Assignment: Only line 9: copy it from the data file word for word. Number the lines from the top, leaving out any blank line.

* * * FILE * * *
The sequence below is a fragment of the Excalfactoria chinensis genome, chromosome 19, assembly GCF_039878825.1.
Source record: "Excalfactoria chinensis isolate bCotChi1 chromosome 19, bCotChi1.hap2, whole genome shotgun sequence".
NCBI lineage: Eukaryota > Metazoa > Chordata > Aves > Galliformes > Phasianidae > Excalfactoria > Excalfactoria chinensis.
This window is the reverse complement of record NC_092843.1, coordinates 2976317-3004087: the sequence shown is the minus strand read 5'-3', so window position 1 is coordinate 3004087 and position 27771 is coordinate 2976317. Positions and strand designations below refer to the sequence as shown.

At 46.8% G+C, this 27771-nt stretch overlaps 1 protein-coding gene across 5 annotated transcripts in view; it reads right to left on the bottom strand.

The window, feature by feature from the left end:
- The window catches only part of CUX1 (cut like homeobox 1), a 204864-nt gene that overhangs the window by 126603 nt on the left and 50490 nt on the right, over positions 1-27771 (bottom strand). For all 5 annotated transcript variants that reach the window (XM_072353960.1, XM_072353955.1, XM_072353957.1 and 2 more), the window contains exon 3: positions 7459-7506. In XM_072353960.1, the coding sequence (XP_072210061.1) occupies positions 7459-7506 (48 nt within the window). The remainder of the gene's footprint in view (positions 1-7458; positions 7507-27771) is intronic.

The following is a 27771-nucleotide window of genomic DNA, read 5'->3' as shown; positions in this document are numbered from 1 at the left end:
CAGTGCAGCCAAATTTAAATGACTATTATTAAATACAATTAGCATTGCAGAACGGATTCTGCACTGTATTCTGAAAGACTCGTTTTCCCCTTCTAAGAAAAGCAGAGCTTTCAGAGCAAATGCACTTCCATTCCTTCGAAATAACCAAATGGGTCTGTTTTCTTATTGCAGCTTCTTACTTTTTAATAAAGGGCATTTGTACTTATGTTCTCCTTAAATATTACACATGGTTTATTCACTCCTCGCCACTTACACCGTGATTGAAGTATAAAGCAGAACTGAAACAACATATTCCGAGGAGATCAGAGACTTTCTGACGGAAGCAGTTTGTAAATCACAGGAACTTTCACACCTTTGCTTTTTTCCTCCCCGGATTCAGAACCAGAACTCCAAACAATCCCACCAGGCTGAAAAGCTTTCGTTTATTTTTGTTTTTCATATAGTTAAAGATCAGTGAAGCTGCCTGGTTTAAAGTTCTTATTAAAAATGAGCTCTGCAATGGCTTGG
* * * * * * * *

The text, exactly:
CAGTGCAGCCAAATTTAAATGACTATTATTAAATACAATTAGCATTGCAGAACGGATTCTGCACTGTATTCTGAAAGACTCGTTTTCCCCTTCTAAGAAAAGCAGAGCTTTCAGAGCAAATGCACTTCCATTCCTTCGAAATAACCAAATGGGTCTGTTTTCTTATTGCAGCTTCTTACTTTTTAATAAAGGGCATTTGTACTTATGTTCTCCTTAAATATTACACATGGTTTATTCACTCCTCGCCACTTACACCGTGATTGAAGTATAAAGCAGAACTGAAACAACATATTCCGAGGAGATCAGAGACTTTCTGACGGAAGCAGTTTGTAAATCACAGGAACTTTCACACCTTTGCTTTTTTCCTCCCCGGATTCAGAACCAGAACTCCAAACAATCCCACCAGGCTGAAAAGCTTTCGTTTATTTTTGTTTTTCATATAGTTAAAGATCAGTGAAGCTGCCTGGTTTAAAGTTCTTATTAAAAATGAGCTCTGCAATGGCTTGG